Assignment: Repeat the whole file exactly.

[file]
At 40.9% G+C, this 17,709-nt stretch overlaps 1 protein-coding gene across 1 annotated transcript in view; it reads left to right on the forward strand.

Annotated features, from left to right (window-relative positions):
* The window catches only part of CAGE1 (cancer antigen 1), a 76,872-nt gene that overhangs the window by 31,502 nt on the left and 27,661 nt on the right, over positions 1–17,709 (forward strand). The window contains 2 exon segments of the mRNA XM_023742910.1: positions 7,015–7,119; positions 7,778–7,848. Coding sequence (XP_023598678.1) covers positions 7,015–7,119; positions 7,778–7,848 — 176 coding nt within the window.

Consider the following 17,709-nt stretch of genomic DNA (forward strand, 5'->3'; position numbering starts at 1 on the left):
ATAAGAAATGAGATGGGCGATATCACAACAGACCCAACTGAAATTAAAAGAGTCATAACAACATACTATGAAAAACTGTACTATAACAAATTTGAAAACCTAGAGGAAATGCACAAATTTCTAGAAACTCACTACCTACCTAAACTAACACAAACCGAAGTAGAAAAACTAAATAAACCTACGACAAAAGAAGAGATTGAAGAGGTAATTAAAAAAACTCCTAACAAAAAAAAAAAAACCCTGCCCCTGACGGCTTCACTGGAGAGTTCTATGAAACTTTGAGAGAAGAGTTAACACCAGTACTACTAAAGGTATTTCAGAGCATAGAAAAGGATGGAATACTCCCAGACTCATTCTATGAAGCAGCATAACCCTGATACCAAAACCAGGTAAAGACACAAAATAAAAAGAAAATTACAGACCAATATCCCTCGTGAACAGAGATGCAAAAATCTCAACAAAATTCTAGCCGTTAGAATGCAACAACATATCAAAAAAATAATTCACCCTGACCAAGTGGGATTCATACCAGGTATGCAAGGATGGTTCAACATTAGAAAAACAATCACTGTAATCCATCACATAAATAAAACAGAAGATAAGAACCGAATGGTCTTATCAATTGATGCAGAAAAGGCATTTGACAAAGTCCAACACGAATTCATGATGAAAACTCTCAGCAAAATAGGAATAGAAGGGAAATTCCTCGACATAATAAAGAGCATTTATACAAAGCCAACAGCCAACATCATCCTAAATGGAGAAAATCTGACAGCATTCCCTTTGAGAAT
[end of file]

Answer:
At 40.9% G+C, this 17,709-nt stretch overlaps 1 protein-coding gene across 1 annotated transcript in view; it reads left to right on the forward strand.

Annotated features, from left to right (window-relative positions):
* The window catches only part of CAGE1 (cancer antigen 1), a 76,872-nt gene that overhangs the window by 31,502 nt on the left and 27,661 nt on the right, over positions 1–17,709 (forward strand). The window contains 2 exon segments of the mRNA XM_023742910.1: positions 7,015–7,119; positions 7,778–7,848. Coding sequence (XP_023598678.1) covers positions 7,015–7,119; positions 7,778–7,848 — 176 coding nt within the window.

Consider the following 17,709-nt stretch of genomic DNA (forward strand, 5'->3'; position numbering starts at 1 on the left):
ATAAGAAATGAGATGGGCGATATCACAACAGACCCAACTGAAATTAAAAGAGTCATAACAACATACTATGAAAAACTGTACTATAACAAATTTGAAAACCTAGAGGAAATGCACAAATTTCTAGAAACTCACTACCTACCTAAACTAACACAAACCGAAGTAGAAAAACTAAATAAACCTACGACAAAAGAAGAGATTGAAGAGGTAATTAAAAAAACTCCTAACAAAAAAAAAAAAACCCTGCCCCTGACGGCTTCACTGGAGAGTTCTATGAAACTTTGAGAGAAGAGTTAACACCAGTACTACTAAAGGTATTTCAGAGCATAGAAAAGGATGGAATACTCCCAGACTCATTCTATGAAGCAGCATAACCCTGATACCAAAACCAGGTAAAGACACAAAATAAAAAGAAAATTACAGACCAATATCCCTCGTGAACAGAGATGCAAAAATCTCAACAAAATTCTAGCCGTTAGAATGCAACAACATATCAAAAAAATAATTCACCCTGACCAAGTGGGATTCATACCAGGTATGCAAGGATGGTTCAACATTAGAAAAACAATCACTGTAATCCATCACATAAATAAAACAGAAGATAAGAACCGAATGGTCTTATCAATTGATGCAGAAAAGGCATTTGACAAAGTCCAACACGAATTCATGATGAAAACTCTCAGCAAAATAGGAATAGAAGGGAAATTCCTCGACATAATAAAGAGCATTTATACAAAGCCAACAGCCAACATCATCCTAAATGGAGAAAATCTGACAGCATTCCCTTTGAGAAT